According to the Centers for Disease Control and Prevention, the five leading causes of death for U.S. men are heart disease, cancer, unintentional injuries, chronic lower respiratory disease, and stroke. In many cases, these common health problems for men are highly preventable.
Men can lower their risk for several common health issues through changes in lifestyle and by developing healthy habits.
Health problems related to diet and exercise
An unhealthy diet and sedentary living increase your risk for obesity, high blood pressure, unhealthy cholesterol levels, and type 2 diabetes. Diabetes is the sixth leading cause of death for U.S. men. Having any of these health issues increases your risk for additional health problems.
You can lower their risk for skin cancer by wearing sunscreen, wearing protective clothing that covers the skin, and avoiding extended periods of time in direct sunlight
Rectal and colon cancers are almost entirely preventable. Colorectal cancer screening detects precancerous polyps that can be removed before they become cancerous.
Mental health problems
Depression is diagnosed more often in women than men, but men are more likely to commit suicide than women. Suicide is the 8th leading cause of death for U.S. men. There’s strength in seeking help for mental health issues, and there are screening options that can help identify mental health conditions like depression.
Flu and preventable diseases
While the flu isn’t entirely preventable, getting a seasonal flu vaccine each year significantly decreases your risk for developing a flu infection; it’s the best way to prevent the flu. Men can vaccinate against several diseases including shingles, pneumococcal disease, tetanus, and diphtheria.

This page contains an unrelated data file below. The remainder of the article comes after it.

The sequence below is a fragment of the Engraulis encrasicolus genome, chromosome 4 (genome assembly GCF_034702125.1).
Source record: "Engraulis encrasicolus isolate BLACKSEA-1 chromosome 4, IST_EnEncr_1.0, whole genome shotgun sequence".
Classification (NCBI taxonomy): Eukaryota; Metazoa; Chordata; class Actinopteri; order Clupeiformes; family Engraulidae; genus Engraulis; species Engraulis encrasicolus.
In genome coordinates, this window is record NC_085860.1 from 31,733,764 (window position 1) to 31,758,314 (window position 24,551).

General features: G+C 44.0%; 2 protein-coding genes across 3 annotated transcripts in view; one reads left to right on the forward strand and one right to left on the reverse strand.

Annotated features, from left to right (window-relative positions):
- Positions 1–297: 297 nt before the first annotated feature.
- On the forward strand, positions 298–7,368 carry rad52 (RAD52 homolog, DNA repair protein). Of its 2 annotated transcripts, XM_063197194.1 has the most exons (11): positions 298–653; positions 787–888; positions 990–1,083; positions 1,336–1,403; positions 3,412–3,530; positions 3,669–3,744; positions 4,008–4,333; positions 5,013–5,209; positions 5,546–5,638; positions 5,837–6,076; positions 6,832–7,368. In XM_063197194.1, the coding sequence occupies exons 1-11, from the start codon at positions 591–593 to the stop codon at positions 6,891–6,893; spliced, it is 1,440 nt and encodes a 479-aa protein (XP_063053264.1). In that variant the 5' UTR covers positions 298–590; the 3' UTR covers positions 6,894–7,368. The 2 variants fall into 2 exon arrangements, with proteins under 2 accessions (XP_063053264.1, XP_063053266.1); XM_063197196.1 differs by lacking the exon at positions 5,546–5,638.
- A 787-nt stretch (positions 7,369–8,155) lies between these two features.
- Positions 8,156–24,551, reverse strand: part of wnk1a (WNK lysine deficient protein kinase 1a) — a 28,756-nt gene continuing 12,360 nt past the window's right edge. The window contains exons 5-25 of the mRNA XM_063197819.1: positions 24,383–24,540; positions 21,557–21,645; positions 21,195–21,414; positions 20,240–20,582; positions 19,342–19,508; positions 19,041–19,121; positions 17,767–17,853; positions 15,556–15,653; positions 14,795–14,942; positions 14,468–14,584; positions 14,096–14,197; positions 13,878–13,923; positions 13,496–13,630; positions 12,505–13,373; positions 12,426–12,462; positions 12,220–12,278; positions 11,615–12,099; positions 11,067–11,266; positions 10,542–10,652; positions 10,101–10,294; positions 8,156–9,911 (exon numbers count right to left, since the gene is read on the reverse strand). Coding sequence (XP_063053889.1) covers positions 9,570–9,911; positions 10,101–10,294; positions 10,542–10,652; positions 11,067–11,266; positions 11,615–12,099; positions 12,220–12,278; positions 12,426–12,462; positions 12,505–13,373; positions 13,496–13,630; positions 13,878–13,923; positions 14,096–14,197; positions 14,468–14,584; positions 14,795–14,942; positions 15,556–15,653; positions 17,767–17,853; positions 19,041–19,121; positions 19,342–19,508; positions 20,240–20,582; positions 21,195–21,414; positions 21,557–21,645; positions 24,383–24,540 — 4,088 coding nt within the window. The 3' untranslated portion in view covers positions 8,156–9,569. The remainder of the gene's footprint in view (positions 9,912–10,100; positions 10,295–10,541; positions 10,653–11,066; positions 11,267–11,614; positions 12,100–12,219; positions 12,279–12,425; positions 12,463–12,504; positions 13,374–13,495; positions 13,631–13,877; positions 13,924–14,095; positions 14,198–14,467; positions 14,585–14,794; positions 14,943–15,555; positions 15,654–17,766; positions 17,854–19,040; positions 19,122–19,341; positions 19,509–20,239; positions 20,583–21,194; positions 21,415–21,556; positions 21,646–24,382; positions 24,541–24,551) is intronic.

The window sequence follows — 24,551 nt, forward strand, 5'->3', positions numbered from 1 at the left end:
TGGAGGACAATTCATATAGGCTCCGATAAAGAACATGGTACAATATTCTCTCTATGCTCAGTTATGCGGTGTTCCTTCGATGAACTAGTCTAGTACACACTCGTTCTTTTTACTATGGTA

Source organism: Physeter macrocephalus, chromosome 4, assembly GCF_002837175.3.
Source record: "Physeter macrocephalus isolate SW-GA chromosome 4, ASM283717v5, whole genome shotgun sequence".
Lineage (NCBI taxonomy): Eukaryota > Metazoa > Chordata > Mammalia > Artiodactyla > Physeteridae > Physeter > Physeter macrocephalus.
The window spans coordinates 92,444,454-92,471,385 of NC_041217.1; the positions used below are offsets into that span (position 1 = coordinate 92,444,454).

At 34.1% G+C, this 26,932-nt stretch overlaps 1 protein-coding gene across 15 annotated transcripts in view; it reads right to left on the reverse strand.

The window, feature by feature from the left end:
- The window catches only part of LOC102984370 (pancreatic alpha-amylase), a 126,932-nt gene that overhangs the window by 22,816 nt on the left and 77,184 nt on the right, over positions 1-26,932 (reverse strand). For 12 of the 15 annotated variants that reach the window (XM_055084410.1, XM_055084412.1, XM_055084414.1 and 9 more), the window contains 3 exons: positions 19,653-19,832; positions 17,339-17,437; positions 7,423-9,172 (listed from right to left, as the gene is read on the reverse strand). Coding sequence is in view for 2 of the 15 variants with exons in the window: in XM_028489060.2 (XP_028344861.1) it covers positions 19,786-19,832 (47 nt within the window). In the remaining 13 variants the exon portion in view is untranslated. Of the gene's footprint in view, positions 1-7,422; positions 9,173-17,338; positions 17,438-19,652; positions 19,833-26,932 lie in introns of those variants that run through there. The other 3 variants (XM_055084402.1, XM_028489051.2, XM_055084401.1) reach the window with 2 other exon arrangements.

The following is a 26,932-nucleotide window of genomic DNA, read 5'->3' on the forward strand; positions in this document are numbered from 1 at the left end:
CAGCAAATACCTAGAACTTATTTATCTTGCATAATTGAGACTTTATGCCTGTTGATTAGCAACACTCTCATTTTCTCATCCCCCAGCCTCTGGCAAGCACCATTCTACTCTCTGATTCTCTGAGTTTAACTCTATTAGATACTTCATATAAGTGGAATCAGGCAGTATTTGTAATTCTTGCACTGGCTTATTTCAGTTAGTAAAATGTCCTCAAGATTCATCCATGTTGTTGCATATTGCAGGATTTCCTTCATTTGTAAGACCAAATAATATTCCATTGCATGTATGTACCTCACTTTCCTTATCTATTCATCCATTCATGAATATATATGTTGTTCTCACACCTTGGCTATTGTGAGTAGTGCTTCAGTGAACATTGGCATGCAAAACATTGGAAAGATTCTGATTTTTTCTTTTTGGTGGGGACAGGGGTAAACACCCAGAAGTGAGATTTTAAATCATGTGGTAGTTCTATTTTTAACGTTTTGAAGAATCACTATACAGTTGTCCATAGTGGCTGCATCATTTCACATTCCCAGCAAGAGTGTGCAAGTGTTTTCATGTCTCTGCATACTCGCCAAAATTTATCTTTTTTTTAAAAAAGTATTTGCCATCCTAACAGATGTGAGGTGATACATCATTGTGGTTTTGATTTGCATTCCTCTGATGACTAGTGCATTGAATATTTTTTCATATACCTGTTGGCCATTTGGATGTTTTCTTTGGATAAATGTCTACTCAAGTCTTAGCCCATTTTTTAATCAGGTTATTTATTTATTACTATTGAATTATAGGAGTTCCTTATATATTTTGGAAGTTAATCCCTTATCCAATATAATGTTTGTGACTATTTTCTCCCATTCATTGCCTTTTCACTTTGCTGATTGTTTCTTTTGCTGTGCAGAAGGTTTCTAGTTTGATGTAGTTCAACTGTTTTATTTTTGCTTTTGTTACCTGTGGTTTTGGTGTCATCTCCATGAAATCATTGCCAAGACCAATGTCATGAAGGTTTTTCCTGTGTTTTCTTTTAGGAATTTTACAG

Men are more likely than women to smoke, and smoking is the leading cause of COPD and lung cancer.
Smoking is also the leading cause of preventable death. Don’t start smoking, and quit smoking if you do smoke. There’s no safe way to smoke.
MANA offers smoking cessation counseling in Northwest Arkansas.
Factors that increase the risk for heart disease include smoking, diabetes, high blood pressure, excessive alcohol use, excessive caffeine use, and stress. Both men and women can develop heart disease, but men are more likely than women to smoke and drink alcohol in excess.
Men are more likely to engage in risky behaviors that can lead to injury or death. Simple actions like wearing a seat belt, driving the speed limit, and not driving under the influence can save your life.
Men should talk to their doctor about health problems
Men are more likely than women to delay medical care or miss regular checkups. Talking to your doctor is an easy way to improve your health.
It’s important to see your doctor even if you feel healthy; doctors aren’t just there when you’re sick.
Annual wellness exams help your doctor detect health issues early on before they become serious problems. Your primary care physician provides screening tests, and makes sure that you are current on your vaccinations. They help you make decisions that directly improve your health and your quality of life.
Regular visits improve the quality of healthcare that your primary care physician provides. The more your doctor knows about your health the better care you receive.
MANA has some of the best doctors in Northwest Arkansas. Meet with a MANA physician today.